The only real voting strategy that can offer real hope for change is the one wherein Americans vote their conscience and cast their ballot for the candidate they think is truly the most worthy to be called by the title of President of the United States of America.

Until Americans realize this then there will indeed remain little hope for the future."

3.    Mickey Z. (need I say more?) in "Myth America: A Stand-up Tragedy" begins by speaking (this is a talk he's been giving) of what, in my experience, few mainstream Americans (read: not you, and not those who get their information from alternative media sources) talk about–or even know about (thanks to history textbook publishers, among others): September 11, 1973.

"On that date, the US government helped fund and sponsor a military coup in the South American nation of Chile. The democratically elected president, Salvador Allende, was overthrown and killed. They said he committed suicide…with a machine gun. In his place, the US propped up the dictator, General Augusto Pinochet. Not surprisingly, under Pinochet taking power, human rights violations in Chile skyrocketed."

There are bestselling books (Confessions of an Economic Hitman comes to mind), films ("The Battle of Chile" and the subsequent "The Pinochet Case") and even pop songs (I think Sting's "They Dance Alone") that refer to what the US has done in Chile (and other countries), under both Republican and Democratic administrations, but still there is either a forgiveness or an amnesia about what Democrats have done that scares me.

Mickey Z. gets right to it.

"I’m going to provide some of the many, many reasons you shouldn’t vote for McCain:

He’s raised twice as much money from Wall Street than his opponent. He voted for every Iraq war appropriation bill he faced. He refused to be photographed with San Francisco’s mayor for fear it’d be interpreted that he supported gay marriage. He voted against single payer health care. He supports the death penalty, the Israeli war machine, and the fence on the US-Mexican border. When asked if 'there’s anything that’s happened in the past 7 1/2 years that the U.S. needs to apologize for in terms of foreign policy?' he responded: 'No, I don’t believe in the U.S. apologizing.' He voted to confirm Condoleezza Rice as Secretary of State and to reauthorize the Patriot Act. He…uh-oh. Sorry, I messed up and gave you some of the many, many reasons you shouldn’t vote for Barack Obama. My bad…"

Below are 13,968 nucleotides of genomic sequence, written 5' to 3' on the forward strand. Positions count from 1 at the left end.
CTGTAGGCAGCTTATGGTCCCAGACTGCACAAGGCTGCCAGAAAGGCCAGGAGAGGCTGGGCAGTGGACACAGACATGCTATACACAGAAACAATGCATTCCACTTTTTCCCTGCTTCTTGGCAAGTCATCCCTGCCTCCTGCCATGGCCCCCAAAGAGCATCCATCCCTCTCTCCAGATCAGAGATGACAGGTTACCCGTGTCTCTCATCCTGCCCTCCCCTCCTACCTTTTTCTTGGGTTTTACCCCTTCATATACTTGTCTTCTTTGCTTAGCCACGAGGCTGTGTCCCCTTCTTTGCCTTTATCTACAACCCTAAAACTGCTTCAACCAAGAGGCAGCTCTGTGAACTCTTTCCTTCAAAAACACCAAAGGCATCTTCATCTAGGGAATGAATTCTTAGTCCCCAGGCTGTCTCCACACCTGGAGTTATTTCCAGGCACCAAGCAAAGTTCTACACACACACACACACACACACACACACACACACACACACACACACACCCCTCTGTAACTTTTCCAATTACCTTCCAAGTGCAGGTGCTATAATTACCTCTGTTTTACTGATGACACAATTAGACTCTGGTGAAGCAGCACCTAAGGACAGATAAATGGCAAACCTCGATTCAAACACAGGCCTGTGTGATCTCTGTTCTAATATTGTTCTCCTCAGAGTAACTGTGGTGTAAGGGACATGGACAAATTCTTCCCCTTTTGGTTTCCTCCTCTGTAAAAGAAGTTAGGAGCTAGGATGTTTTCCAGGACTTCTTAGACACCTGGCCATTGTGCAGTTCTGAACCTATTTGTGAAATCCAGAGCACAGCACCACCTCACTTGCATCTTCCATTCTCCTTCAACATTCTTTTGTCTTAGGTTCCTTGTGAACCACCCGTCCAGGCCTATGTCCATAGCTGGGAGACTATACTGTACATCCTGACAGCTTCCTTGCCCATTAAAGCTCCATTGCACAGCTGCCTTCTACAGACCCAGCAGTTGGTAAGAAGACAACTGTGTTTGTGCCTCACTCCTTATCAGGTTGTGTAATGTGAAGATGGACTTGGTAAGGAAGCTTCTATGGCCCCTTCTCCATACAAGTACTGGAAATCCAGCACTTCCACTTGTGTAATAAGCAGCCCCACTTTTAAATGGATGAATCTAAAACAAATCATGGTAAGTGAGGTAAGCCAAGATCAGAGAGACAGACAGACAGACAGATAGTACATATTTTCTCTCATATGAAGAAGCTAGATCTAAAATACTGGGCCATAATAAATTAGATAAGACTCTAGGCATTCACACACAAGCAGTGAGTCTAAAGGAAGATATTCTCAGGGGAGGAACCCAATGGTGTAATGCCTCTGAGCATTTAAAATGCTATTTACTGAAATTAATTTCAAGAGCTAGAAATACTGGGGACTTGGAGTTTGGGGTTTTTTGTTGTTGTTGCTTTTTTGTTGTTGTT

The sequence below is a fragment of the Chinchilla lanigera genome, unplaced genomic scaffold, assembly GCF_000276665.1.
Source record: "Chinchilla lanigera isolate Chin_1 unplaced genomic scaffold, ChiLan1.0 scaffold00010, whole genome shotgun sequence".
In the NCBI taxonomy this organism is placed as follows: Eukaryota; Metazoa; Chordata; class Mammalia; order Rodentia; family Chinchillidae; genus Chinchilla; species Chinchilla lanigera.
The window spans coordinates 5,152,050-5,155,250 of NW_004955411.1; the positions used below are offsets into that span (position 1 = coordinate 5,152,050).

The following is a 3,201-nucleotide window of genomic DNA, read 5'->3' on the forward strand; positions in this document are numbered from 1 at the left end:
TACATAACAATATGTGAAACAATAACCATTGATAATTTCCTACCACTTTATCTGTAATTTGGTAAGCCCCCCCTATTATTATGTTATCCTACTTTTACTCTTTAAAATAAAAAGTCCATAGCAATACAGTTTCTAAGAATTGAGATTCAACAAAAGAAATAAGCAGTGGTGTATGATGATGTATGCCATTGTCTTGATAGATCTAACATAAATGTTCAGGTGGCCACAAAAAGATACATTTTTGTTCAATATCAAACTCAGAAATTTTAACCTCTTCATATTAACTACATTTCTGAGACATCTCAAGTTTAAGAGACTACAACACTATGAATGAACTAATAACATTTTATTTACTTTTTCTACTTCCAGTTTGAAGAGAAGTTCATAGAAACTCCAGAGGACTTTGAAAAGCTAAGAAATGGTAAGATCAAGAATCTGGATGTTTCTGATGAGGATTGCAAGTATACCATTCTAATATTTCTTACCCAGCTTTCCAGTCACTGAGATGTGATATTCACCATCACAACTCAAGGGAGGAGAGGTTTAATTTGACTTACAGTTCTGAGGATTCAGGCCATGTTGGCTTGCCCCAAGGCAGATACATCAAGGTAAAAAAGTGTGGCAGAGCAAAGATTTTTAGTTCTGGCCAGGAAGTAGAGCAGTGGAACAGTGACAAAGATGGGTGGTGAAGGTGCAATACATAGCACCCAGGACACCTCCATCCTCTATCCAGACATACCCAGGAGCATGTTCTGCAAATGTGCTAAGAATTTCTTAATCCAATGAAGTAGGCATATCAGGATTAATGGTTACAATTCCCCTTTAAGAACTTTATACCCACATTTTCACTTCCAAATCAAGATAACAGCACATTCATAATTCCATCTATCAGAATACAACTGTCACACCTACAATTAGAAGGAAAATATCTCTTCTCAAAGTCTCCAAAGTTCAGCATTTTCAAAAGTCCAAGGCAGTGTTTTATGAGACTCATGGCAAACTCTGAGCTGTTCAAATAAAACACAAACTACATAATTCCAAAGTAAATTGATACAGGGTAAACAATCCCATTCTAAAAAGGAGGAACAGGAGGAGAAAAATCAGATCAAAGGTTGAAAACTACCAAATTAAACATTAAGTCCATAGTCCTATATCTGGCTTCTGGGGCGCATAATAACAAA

And Clinton?

"In the first three years of the Clinton-Gore regime—two of which involved a Democratic House and Senate—Clinton and his green buddy gave us fun stuff like: The passage of the salvage logging rider, the continuation of the use of methyl bromide, the weakening of the Endangered Species Act and the Safe Drinking Water Act, the lowering of grazing fees on land, the subsidizing of Florida’s sugar industry, the reversing the ban on the production and importation of PCBs, and allowing the export of Alaskan oil.

When Clinton and Gore ran for re-election in 1996, David Brower, former president of the Sierra Club, wrote an op-ed in the Los Angeles Times called 'Why I Won’t Vote for Clinton.' In this piece, Brower declared that Clinton and Gore had 'done more harm to the environment in three years than Presidents Bush and Reagan did in 12 years.' That’s Bush the Elder, not Bush the Lesser.

But most important for my purposes . . .